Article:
This article explores representations emergent in discourse about service learning in an effort to understand what gives the notion special value. A job presentation of a candidate for dean of faculty, articles published in a college newspaper, descriptions posted on a college website and commentary offered in an interview with a student demonstrate that representations of service learning are salient in multiple contexts and presuppose the potential to transform the lives of everyone involved. This article identifies one of the discursive constructs making transformation possible – even inevitable – in reflections on service learning, and uses the construct to explore how it shapes a single instance of service learning's failure.
Girls of Color Discuss Race, Body Image, and Sexualization
Sharon Lamb and Aleksandra Plocha
Building on research about sexualization in media, body image, and its impact on the development of girls of color, we present a discourse analysis of what the members of three focus groups of teen girls of color, primarily daughters of immigrants, said when asked to talk about what it means to them to be sexy, and about their perceptions of media influence. We focus on interpretive repertoires, contradictions, and discursive strategies regarding race, body image, and perceptions about sexiness.
The article critically explores the different paths chosen by closely related historical disciplines: intellectual history and the history of books. While the former has focused on discourse analysis, the latter has given more attention to the study of diffusion. Historians who study the diffusion of books commonly run into a difficulty: the best-sellers of the past may serve as an indicator of public taste, but they may also be trivial, and they do not necessarily lead to explanations of important events such as the Reformation and the French Revolution. On the other hand, discourse analysis is confined to a narrow band of textual evidence, and thus cannot provide much insight on the values and views of ordinary people caught up in the patterns of everyday life. The author concludes by discussing how the history of books, particularly the history of reading and the history of publishing, can have important implications for the study of discourse.
This article explores how the discourses of the Bologna Process have been accepted and adopted as the dominating ones in European higher education. It consists of a governmentality and discourse analysis inspired by Foucault and based on selected European and Swedish policy documents. The aims of the analysis are to illustrate how governing operates discursively and how it is legitimized, to identify what subjectivities are being shaped and fostered and to de-stabilise the taken-for-granted ideas of the present and so contribute to a space for reflection on how governing and power operate in higher education today.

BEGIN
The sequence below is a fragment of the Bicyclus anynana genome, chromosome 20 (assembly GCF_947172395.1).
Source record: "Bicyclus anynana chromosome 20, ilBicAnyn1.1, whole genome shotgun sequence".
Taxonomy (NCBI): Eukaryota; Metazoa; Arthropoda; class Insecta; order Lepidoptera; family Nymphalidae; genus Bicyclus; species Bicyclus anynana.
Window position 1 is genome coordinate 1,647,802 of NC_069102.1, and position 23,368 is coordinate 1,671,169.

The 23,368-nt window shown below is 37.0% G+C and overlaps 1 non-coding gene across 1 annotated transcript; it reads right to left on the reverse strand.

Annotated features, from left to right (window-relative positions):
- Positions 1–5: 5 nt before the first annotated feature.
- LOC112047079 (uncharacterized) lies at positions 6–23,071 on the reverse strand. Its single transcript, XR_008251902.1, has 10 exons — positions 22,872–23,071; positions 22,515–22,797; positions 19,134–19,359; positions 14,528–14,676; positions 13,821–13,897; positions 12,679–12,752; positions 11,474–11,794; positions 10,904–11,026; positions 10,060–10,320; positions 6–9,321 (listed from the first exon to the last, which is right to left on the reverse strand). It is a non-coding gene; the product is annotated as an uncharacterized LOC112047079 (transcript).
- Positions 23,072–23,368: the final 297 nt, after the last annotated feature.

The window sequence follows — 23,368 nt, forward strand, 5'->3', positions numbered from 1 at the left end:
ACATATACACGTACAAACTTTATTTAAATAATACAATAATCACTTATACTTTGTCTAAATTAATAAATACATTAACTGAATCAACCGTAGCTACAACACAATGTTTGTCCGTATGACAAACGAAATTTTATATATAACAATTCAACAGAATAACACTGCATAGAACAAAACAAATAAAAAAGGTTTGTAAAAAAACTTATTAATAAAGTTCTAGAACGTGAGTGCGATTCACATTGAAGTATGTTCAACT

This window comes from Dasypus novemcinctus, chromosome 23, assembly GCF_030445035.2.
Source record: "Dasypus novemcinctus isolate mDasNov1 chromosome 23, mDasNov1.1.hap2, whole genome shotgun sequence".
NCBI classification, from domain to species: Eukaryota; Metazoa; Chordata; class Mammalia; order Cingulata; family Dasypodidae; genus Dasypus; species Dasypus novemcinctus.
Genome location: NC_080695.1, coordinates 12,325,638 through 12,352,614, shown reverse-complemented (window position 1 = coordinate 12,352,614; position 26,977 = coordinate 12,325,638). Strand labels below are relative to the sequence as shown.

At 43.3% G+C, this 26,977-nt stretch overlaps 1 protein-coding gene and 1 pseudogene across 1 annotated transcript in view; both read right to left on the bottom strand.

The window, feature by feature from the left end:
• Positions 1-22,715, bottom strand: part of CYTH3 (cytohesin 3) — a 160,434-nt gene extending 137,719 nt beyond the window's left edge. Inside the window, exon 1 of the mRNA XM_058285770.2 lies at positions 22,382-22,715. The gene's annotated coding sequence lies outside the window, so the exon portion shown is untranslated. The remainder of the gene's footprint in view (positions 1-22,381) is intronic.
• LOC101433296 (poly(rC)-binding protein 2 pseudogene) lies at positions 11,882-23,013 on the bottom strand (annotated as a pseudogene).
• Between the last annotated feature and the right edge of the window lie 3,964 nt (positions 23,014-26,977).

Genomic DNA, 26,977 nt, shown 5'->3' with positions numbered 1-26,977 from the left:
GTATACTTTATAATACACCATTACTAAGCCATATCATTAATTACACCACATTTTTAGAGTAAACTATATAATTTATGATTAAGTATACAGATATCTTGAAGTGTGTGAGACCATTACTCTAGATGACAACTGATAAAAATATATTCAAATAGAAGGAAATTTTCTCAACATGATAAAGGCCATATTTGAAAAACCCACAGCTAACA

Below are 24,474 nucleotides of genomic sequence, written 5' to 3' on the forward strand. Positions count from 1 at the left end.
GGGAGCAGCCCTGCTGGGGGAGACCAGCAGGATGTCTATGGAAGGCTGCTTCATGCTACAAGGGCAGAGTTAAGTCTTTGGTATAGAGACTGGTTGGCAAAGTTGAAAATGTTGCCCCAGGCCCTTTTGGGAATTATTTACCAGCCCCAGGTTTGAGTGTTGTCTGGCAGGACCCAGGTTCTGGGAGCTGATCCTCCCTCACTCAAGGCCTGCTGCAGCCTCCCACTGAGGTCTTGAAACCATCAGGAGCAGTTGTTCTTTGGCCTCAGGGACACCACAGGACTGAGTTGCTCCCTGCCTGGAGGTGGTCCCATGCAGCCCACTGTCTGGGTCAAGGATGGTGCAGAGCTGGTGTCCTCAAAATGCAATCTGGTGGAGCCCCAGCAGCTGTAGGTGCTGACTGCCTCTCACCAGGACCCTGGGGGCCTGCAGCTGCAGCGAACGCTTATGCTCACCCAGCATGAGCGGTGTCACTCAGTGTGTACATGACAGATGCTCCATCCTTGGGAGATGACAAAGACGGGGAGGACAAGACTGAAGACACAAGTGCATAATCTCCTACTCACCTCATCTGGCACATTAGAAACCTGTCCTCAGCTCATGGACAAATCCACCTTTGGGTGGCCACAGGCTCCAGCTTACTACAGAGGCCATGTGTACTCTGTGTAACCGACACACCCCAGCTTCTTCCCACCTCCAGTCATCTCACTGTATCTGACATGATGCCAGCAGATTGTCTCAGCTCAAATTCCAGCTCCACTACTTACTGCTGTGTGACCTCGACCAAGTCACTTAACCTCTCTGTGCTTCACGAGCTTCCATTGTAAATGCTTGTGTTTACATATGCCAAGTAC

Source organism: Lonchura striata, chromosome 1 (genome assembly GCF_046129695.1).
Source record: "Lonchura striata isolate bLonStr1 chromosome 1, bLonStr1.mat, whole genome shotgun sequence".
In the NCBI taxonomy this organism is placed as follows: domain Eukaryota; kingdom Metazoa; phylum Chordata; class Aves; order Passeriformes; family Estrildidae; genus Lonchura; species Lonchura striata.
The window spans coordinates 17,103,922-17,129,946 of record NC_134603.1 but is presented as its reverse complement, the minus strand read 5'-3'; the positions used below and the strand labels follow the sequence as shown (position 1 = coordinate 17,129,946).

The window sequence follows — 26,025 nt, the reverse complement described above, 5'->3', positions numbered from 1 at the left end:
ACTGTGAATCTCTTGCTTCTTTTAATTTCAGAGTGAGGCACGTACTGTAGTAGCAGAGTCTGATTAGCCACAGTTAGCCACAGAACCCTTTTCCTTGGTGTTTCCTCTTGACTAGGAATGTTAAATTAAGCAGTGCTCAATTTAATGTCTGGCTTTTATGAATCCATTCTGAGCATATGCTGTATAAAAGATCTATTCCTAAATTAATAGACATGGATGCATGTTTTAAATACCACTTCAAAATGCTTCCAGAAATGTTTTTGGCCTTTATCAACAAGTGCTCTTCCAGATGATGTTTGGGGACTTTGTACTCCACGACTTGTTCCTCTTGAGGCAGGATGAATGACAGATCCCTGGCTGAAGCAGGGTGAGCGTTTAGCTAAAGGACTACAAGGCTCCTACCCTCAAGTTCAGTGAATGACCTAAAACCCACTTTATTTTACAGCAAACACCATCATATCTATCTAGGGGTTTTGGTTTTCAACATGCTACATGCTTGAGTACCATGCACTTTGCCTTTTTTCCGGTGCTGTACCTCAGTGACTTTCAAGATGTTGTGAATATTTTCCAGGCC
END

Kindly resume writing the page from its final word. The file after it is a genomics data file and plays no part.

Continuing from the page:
This article investigates direct-to-consumer advertising in Sweden for Gardasil, the HPV vaccine, as a contemporary gendered technology of the adolescent girl body. It explores how, by constructing girls as ideal users of the vaccine, advertising campaigns encourage adolescent girls to vaccinate themselves. Using a feminist visual discourse analysis, the article examines how different girl subjectivities are constructed through advertising, and presented as fit for Gardasil use and consumption. It highlights how, along with their parents, adolescent girls in Sweden are encouraged to assume responsibility for managing the risks of cervical cancer in order to help secure their future health, sexuality and normality. It argues that the Gardasil campaign, in being addressed to individual members of the population, serves to articulate global and national discourses of girlhood, sexuality, (sexual) health responsibility, risk management and consumption.
Do we need to reoccupy student engagement policy?